Pharmaceutical companies are struggling to keep pace with digital technology changes. Mobile communications, the cloud, advanced analytics, and the Internet of Things are among the innovations that are beginning to transform the healthcare industry in ways that have transformed the media, retail, and banking industries already. Pharmaceutical managers are well aware of the potential for disruption and are experimenting with a wide range of digital initiatives. Yet many find it difficult to determine what initiatives to scale up and how, as they are still unclear about what digital success will look like in the next five years. This article is intended to remedy this. We believe disruptive trends indicate where digital technology will drive the pharmaceutical industry’s most value, and they should guide businesses as they build a digital success strategy.
Outcomes-based care is moving to center stage
Payors and governments are increasingly focused on cost management while delivering improved patient outcomes, placing an even greater burden on pharmaceutical companies to demonstrate the value of their drugs in the real world— not just in randomized controlled trials — if they want market access and premium pricing to be retained. Digitally enabled solutions “beyond the pill” in this environment, which include not only drugs but also sensors to collect and analyze data to monitor the condition of a patient between visits to health care providers, are becoming critical to serving the needs of both parties. These solutions help drive adherence to the treatment and results that payers and governments are seeking, and generate the data that pharmaceutical companies need to demonstrate the superior efficacy of their drugs.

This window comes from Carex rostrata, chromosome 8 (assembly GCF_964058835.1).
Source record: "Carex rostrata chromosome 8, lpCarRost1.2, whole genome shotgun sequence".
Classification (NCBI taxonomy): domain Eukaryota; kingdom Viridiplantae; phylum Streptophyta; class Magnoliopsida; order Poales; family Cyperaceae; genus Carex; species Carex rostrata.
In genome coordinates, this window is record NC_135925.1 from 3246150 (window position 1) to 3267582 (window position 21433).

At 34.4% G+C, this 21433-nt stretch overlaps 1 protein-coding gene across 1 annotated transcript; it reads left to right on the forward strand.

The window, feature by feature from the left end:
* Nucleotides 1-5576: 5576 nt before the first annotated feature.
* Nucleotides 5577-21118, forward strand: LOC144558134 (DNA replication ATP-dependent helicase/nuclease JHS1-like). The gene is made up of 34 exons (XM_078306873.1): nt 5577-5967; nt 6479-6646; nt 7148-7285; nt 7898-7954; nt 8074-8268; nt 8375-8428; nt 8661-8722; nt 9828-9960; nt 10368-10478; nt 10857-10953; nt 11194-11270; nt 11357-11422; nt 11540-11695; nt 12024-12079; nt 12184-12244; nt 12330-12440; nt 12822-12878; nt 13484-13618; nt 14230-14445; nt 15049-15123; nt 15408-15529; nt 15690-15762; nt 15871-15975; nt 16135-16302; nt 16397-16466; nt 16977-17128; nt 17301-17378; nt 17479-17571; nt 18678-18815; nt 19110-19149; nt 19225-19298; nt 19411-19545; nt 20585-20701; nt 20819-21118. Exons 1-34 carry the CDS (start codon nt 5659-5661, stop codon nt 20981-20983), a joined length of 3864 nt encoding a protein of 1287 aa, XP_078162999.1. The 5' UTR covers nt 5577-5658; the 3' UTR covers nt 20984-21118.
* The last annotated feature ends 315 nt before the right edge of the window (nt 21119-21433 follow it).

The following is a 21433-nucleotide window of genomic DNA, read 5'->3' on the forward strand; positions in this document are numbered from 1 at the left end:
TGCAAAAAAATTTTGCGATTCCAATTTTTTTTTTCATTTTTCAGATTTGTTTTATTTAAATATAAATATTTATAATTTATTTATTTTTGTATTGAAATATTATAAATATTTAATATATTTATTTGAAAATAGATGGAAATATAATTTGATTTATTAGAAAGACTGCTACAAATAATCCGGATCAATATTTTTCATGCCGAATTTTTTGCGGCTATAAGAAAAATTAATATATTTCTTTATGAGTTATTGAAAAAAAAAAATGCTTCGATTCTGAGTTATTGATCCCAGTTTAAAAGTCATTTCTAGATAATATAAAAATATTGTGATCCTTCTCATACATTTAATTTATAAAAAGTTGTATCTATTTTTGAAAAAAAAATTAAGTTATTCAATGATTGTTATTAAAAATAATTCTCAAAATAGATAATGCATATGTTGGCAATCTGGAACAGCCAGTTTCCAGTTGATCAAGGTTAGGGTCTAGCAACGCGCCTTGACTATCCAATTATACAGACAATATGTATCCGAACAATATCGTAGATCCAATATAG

Patients are becoming more engaged
Patients are much less dependent on their doctors for advice in a digital age, increasingly able and willing to take more control over their own health. They feel empowered by the vast amount of health information available online and on apps, as well as the range of wearables such as FitBit and Apple Watch for health and fitness. More than 85% of patients said they were confident in their ability to take responsibility for their health in one survey, and they knew how to access online resources to help them do that. Furthermore, patients are becoming more interested in evaluating various healthcare products and services as they bear a growing share of the costs. The ability to engage with patients as they make such evaluations in a digital world could be key to the success of the commercial model of a pharmaceutical company.
Keep watching this space for more.